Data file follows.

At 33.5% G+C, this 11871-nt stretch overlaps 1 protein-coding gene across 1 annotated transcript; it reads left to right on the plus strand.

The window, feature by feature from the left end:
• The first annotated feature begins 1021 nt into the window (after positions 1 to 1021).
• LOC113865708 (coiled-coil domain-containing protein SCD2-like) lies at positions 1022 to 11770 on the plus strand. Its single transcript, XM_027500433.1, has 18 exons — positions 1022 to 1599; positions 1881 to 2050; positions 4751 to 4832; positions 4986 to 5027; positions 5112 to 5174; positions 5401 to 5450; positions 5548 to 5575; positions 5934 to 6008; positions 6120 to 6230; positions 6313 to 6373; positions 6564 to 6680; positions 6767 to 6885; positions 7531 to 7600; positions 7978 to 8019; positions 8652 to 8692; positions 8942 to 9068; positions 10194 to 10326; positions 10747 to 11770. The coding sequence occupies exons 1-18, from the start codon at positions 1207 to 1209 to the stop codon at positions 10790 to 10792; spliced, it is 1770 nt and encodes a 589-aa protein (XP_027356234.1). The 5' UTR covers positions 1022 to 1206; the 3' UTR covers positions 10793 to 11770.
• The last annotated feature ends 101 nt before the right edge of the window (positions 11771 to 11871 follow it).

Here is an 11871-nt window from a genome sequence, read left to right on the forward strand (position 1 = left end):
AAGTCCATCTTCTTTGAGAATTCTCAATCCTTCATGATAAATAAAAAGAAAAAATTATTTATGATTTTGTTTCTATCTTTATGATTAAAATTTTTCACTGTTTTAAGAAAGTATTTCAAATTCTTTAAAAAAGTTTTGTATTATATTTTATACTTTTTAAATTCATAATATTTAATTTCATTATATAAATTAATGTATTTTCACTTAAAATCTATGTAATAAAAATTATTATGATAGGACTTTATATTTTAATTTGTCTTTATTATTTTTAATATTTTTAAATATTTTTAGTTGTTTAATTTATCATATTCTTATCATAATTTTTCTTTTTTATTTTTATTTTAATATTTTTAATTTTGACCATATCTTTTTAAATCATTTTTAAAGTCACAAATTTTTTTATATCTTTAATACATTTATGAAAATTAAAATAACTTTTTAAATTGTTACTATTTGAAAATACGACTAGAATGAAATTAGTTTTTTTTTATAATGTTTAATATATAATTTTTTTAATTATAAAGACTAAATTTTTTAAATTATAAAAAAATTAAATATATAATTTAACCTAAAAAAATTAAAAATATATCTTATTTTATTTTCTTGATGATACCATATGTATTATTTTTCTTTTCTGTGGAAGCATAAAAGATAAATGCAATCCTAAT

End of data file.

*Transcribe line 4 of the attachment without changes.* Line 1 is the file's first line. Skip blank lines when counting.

• LOC113865708 (coiled-coil domain-containing protein SCD2-like) lies at positions 1022 to 11770 on the plus strand. Its single transcript, XM_027500433.1, has 18 exons — positions 1022 to 1599; positions 1881 to 2050; positions 4751 to 4832; positions 4986 to 5027; positions 5112 to 5174; positions 5401 to 5450; positions 5548 to 5575; positions 5934 to 6008; positions 6120 to 6230; positions 6313 to 6373; positions 6564 to 6680; positions 6767 to 6885; positions 7531 to 7600; positions 7978 to 8019; positions 8652 to 8692; positions 8942 to 9068; positions 10194 to 10326; positions 10747 to 11770. The coding sequence occupies exons 1-18, from the start codon at positions 1207 to 1209 to the stop codon at positions 10790 to 10792; spliced, it is 1770 nt and encodes a 589-aa protein (XP_027356234.1). The 5' UTR covers positions 1022 to 1206; the 3' UTR covers positions 10793 to 11770.